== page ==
Homeland Security sees homegrown threat
"We believe the threat we face in the near term is less than that currently confronting our European allies," Charles Allen, assistant homeland security secretary for intelligence and analysis, told Congress March 14. "But we are concerned that radicalization will continue to expand within the United States over the long term." The government has identified only isolated pockets of homegrown extremists, mostly involved in what he called "aspirational plotting. " Unlike their European counterparts, Allen said, those groups appear to lack direct ties to al-Qaeda. "But we remain concerned that radicalization will eventually spawn operational attacks in the homeland if we do not gain deeper insights into the phenomenon and actively work to deter it," he said.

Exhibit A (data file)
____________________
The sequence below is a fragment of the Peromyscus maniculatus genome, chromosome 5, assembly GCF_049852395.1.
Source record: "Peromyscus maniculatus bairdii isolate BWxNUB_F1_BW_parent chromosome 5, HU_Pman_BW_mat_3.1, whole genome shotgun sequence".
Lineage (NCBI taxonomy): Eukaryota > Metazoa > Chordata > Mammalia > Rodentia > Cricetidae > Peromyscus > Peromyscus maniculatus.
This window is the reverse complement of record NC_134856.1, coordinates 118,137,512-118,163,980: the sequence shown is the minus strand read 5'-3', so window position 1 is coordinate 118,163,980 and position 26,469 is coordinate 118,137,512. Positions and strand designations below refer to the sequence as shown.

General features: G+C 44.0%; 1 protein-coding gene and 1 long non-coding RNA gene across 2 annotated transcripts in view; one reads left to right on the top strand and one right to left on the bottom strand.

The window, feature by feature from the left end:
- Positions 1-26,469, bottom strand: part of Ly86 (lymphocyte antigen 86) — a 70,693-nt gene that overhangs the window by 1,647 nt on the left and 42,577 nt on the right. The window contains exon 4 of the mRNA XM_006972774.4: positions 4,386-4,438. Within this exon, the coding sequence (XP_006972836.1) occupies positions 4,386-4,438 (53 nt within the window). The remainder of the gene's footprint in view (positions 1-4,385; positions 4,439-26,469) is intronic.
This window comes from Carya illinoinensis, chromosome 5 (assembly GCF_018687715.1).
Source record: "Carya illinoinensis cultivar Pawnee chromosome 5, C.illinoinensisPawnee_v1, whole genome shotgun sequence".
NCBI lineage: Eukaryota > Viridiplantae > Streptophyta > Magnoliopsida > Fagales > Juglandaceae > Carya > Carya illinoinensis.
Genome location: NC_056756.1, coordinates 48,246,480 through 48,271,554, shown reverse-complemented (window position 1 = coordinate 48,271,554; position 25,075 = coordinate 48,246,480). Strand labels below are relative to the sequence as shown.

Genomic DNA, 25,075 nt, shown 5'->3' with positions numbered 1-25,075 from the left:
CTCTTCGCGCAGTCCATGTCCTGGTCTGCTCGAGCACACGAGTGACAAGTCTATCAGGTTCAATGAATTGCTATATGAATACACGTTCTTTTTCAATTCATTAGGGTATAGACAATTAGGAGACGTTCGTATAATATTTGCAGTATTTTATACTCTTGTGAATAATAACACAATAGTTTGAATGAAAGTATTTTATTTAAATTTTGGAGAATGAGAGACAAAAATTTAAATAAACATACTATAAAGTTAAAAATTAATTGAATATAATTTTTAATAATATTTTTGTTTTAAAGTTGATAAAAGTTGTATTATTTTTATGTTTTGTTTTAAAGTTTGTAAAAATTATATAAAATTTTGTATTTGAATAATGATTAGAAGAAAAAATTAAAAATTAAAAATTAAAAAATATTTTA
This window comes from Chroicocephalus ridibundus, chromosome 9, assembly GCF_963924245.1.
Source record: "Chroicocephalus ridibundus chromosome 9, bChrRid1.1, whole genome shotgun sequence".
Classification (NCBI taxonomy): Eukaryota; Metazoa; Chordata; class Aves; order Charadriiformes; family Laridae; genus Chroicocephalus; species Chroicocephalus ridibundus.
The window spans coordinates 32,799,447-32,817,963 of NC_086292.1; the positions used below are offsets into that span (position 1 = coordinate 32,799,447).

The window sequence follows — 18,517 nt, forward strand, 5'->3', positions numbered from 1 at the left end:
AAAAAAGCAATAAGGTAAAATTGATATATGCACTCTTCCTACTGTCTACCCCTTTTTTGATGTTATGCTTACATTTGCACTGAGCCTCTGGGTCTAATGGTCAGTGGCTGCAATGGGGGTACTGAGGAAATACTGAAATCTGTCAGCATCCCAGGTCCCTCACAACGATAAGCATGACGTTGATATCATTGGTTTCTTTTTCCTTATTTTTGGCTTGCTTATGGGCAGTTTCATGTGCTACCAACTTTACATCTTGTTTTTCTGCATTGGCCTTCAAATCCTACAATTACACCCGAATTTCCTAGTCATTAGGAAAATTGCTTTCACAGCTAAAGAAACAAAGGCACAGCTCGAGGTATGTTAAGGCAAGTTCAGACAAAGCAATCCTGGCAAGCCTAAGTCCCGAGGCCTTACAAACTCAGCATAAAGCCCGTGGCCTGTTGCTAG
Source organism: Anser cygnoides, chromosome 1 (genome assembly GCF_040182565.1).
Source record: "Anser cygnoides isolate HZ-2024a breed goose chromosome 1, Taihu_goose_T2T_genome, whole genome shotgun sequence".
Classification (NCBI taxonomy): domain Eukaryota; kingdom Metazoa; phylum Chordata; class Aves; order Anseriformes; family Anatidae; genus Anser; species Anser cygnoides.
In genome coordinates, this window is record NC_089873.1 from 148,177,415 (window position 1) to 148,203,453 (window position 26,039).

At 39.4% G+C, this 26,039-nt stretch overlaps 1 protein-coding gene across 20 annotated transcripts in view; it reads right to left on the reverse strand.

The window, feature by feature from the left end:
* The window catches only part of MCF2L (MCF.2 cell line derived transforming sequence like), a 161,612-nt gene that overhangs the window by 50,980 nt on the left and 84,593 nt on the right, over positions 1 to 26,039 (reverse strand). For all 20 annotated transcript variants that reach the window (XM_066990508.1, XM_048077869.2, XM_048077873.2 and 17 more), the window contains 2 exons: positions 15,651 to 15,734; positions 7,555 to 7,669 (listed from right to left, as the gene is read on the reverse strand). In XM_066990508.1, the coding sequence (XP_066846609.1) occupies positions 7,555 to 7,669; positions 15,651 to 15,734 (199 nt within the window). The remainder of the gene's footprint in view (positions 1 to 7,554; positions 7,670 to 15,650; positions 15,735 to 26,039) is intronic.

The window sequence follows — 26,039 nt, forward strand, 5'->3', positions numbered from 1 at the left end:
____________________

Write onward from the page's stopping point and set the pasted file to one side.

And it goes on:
The hearing by the Senate Homeland Security and Governmental Affairs Committee follows a Homeland Security advisory report warning that although US Muslims are better educated, more affluent and less alienated than Europe's, the United States is "not immunized against the challenge" of violent extremism. Homeland Security Secretary Michael Chertoff cited the story of Adam Gadahn, a California-born convert to Islam who works as Osama bin Laden's top propagandist, as one example of homegrown extremism. (Newsday, March 15)
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